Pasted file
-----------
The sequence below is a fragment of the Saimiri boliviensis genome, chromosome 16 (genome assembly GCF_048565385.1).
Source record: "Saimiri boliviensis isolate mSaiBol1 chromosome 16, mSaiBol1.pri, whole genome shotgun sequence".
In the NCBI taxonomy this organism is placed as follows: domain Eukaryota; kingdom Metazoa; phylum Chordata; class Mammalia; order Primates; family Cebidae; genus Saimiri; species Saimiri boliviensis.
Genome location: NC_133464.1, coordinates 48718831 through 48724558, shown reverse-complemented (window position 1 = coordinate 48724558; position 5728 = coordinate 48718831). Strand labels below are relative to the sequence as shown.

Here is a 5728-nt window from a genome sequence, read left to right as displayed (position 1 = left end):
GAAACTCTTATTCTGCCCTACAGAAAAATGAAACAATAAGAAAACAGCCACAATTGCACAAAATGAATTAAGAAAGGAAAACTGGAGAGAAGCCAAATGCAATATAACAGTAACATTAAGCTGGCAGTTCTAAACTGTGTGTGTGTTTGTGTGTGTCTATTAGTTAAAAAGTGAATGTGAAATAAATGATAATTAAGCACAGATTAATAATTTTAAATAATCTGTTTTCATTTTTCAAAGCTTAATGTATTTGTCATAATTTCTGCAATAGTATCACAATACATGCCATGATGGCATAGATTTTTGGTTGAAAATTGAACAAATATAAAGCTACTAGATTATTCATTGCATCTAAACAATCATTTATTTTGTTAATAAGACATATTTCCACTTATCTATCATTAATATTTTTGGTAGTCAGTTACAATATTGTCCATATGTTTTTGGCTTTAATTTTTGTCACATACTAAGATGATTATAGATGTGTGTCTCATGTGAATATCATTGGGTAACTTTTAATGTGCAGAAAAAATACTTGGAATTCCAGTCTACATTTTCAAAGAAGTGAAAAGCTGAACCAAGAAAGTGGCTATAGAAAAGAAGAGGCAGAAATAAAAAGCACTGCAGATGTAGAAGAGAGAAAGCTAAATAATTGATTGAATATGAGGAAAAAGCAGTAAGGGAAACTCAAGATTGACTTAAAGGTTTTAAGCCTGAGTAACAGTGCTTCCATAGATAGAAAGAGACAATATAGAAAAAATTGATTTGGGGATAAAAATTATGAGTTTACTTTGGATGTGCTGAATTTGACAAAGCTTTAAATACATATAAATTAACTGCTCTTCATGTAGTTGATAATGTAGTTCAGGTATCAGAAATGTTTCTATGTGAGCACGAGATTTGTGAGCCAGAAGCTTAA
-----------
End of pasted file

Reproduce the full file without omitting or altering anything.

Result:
The sequence below is a fragment of the Saimiri boliviensis genome, chromosome 16 (genome assembly GCF_048565385.1).
Source record: "Saimiri boliviensis isolate mSaiBol1 chromosome 16, mSaiBol1.pri, whole genome shotgun sequence".
In the NCBI taxonomy this organism is placed as follows: domain Eukaryota; kingdom Metazoa; phylum Chordata; class Mammalia; order Primates; family Cebidae; genus Saimiri; species Saimiri boliviensis.
Genome location: NC_133464.1, coordinates 48718831 through 48724558, shown reverse-complemented (window position 1 = coordinate 48724558; position 5728 = coordinate 48718831). Strand labels below are relative to the sequence as shown.

Here is a 5728-nt window from a genome sequence, read left to right as displayed (position 1 = left end):
GAAACTCTTATTCTGCCCTACAGAAAAATGAAACAATAAGAAAACAGCCACAATTGCACAAAATGAATTAAGAAAGGAAAACTGGAGAGAAGCCAAATGCAATATAACAGTAACATTAAGCTGGCAGTTCTAAACTGTGTGTGTGTTTGTGTGTGTCTATTAGTTAAAAAGTGAATGTGAAATAAATGATAATTAAGCACAGATTAATAATTTTAAATAATCTGTTTTCATTTTTCAAAGCTTAATGTATTTGTCATAATTTCTGCAATAGTATCACAATACATGCCATGATGGCATAGATTTTTGGTTGAAAATTGAACAAATATAAAGCTACTAGATTATTCATTGCATCTAAACAATCATTTATTTTGTTAATAAGACATATTTCCACTTATCTATCATTAATATTTTTGGTAGTCAGTTACAATATTGTCCATATGTTTTTGGCTTTAATTTTTGTCACATACTAAGATGATTATAGATGTGTGTCTCATGTGAATATCATTGGGTAACTTTTAATGTGCAGAAAAAATACTTGGAATTCCAGTCTACATTTTCAAAGAAGTGAAAAGCTGAACCAAGAAAGTGGCTATAGAAAAGAAGAGGCAGAAATAAAAAGCACTGCAGATGTAGAAGAGAGAAAGCTAAATAATTGATTGAATATGAGGAAAAAGCAGTAAGGGAAACTCAAGATTGACTTAAAGGTTTTAAGCCTGAGTAACAGTGCTTCCATAGATAGAAAGAGACAATATAGAAAAAATTGATTTGGGGATAAAAATTATGAGTTTACTTTGGATGTGCTGAATTTGACAAAGCTTTAAATACATATAAATTAACTGCTCTTCATGTAGTTGATAATGTAGTTCAGGTATCAGAAATGTTTCTATGTGAGCACGAGATTTGTGAGCCAGAAGCTTAA